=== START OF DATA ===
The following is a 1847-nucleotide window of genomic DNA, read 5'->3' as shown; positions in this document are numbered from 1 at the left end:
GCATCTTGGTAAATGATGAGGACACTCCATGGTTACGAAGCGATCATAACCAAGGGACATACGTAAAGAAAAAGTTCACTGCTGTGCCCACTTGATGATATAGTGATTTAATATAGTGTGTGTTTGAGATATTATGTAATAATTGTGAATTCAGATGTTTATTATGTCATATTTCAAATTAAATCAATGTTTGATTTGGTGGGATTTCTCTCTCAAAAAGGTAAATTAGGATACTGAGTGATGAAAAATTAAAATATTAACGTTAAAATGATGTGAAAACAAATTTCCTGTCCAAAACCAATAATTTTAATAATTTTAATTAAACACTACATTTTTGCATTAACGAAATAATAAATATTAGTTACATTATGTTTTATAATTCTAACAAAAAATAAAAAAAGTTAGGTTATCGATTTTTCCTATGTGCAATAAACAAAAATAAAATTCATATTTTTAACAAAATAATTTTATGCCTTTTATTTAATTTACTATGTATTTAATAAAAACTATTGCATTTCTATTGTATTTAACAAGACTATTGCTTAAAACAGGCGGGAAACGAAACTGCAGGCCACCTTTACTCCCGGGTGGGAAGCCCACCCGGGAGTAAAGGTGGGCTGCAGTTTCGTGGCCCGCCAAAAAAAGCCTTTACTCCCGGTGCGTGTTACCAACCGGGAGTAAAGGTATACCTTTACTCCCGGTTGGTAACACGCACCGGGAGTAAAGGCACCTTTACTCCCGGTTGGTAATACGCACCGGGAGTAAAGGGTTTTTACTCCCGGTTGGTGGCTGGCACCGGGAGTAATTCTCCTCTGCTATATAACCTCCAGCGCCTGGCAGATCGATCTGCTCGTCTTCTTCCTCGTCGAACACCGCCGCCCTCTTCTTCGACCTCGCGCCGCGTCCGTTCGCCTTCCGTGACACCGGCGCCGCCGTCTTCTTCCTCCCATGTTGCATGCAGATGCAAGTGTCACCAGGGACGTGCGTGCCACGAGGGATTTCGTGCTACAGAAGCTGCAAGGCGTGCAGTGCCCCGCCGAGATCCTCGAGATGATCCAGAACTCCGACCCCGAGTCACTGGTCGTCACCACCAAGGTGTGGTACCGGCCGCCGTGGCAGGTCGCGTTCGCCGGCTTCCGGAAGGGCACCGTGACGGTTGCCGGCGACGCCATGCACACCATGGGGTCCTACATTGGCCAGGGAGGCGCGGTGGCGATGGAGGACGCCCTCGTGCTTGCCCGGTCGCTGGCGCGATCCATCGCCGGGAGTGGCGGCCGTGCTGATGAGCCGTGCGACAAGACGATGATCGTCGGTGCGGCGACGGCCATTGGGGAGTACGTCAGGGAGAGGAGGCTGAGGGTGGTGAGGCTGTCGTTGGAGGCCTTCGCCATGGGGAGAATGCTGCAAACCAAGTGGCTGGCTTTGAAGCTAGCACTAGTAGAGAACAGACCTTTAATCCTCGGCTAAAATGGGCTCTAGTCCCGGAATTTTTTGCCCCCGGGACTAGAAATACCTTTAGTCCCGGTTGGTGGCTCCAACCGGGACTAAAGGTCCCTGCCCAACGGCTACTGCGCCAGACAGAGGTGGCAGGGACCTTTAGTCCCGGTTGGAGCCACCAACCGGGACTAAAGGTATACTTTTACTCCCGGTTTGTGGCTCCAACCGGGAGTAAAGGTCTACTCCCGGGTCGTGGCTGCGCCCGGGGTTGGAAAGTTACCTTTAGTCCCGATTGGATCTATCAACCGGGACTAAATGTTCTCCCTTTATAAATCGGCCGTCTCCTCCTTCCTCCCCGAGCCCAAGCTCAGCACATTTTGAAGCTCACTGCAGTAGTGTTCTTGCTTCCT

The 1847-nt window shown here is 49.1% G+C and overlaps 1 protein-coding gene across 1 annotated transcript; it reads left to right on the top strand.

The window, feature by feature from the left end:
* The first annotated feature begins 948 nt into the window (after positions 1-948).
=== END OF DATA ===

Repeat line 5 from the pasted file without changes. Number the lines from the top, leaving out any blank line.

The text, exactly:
* The first annotated feature begins 948 nt into the window (after positions 1-948).